• 7.
    Tokarik, Monika
    et al.
    Charles University of Prague, Czech Republic .
    Sjöberg, Folke
    Linköping University, Department of Clinical and Experimental Medicine, Division of Clinical Sciences. Linköping University, Faculty of Health Sciences. Östergötlands Läns Landsting, Anaesthetics, Operations and Specialty Surgery Center, Department of Hand and Plastic Surgery. Östergötlands Läns Landsting, Anaesthetics, Operations and Specialty Surgery Center, Department of Anaesthesiology and Intensive Care in Linköping.
    Balik, Martin
    Charles University of Prague, Czech Republic .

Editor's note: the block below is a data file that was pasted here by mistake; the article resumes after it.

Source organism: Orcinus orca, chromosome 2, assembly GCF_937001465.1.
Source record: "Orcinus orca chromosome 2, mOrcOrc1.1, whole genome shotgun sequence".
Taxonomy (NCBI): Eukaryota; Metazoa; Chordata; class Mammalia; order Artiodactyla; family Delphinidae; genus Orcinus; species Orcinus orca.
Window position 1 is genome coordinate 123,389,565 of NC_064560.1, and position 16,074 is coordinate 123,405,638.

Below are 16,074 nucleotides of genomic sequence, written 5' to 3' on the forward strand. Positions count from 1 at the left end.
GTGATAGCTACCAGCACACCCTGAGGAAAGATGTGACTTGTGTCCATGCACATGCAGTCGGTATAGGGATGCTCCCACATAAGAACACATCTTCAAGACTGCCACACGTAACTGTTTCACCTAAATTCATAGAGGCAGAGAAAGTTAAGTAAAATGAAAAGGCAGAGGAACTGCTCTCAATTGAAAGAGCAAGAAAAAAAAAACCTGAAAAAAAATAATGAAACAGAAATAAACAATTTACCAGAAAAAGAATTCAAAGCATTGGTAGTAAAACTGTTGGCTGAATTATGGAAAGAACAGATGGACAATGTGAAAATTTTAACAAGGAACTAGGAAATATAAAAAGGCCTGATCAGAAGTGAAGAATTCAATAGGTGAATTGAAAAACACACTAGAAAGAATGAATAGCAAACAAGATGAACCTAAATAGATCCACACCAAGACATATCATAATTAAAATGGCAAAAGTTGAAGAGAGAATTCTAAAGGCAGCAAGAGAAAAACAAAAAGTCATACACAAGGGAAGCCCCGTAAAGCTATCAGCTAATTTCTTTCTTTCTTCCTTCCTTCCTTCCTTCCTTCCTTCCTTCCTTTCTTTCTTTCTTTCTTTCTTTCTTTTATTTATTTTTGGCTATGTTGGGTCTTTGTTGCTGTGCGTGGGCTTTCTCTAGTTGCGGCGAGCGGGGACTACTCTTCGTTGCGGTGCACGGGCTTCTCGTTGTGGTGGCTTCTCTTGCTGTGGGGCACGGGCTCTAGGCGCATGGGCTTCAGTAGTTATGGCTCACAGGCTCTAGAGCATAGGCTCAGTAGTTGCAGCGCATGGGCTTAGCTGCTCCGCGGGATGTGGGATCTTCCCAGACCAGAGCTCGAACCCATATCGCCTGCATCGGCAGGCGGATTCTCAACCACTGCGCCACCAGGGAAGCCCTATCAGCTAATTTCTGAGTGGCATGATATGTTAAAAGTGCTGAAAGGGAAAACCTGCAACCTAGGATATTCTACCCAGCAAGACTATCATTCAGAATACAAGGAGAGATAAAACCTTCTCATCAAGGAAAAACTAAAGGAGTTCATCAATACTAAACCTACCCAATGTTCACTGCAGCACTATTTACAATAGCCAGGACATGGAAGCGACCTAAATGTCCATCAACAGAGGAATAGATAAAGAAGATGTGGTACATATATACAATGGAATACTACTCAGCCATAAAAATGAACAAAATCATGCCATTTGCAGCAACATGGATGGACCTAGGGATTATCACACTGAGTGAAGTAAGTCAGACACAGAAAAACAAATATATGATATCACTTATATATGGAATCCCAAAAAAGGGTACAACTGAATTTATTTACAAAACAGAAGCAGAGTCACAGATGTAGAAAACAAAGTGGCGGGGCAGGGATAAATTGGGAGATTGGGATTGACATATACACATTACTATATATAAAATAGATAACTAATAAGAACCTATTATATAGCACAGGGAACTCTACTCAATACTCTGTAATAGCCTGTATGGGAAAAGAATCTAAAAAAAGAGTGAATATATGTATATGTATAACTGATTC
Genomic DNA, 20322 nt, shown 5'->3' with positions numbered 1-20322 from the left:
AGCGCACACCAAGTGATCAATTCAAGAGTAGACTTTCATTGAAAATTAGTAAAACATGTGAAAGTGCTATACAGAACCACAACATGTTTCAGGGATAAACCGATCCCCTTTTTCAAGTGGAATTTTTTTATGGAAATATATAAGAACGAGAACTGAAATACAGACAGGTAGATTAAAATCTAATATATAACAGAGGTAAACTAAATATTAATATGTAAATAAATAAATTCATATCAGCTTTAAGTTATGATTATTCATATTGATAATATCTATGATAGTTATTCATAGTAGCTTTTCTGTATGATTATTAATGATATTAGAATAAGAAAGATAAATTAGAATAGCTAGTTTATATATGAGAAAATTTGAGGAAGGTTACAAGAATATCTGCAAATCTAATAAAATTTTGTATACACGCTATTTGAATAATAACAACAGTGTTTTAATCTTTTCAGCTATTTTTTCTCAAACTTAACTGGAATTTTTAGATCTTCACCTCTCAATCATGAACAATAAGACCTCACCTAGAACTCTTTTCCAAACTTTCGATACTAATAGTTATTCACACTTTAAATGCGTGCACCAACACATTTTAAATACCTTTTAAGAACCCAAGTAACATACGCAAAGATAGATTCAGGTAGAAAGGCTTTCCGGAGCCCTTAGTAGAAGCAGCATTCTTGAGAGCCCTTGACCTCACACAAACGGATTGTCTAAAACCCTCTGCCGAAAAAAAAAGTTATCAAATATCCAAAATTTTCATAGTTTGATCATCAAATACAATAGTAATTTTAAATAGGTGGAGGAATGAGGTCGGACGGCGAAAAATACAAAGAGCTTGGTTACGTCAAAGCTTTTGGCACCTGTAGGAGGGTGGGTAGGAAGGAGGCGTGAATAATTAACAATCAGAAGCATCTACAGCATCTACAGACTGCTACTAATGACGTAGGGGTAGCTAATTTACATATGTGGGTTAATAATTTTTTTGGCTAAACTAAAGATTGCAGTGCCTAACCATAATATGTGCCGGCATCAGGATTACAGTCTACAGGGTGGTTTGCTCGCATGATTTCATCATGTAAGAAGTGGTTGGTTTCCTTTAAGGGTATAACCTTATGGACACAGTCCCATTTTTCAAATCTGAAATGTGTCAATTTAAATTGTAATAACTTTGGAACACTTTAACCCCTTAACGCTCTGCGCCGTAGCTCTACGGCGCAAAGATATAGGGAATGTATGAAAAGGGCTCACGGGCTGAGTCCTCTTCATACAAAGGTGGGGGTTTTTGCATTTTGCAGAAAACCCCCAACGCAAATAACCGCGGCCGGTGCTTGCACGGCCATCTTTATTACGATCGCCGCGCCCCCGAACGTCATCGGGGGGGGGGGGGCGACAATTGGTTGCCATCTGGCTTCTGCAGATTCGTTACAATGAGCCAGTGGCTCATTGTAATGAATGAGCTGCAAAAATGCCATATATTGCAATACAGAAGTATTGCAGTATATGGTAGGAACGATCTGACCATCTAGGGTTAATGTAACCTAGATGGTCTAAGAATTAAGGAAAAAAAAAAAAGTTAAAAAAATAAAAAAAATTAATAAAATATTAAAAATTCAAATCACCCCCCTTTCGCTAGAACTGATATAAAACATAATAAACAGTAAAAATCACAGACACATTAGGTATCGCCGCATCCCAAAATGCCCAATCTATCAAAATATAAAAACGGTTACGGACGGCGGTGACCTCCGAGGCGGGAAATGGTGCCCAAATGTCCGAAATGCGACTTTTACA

Pafcuga, Igor
    Charles University of Prague, Czech Republic .
    Broz, Ludomir
    Charles University of Prague, Czech Republic .
    Fluid Therapy LiDCO Controlled Trial-Optimization of Volume Resuscitation of Extensively Burned Patients through Noninvasive Continuous Real-Time Hemodynamic Monitoring LiDCO2013In: Journal of Burn Care & Research, ISSN 1559-047X, E-ISSN 1559-0488, Vol. 34, no 5, p. 537-542Article in journal (Refereed)
    Abstract [en]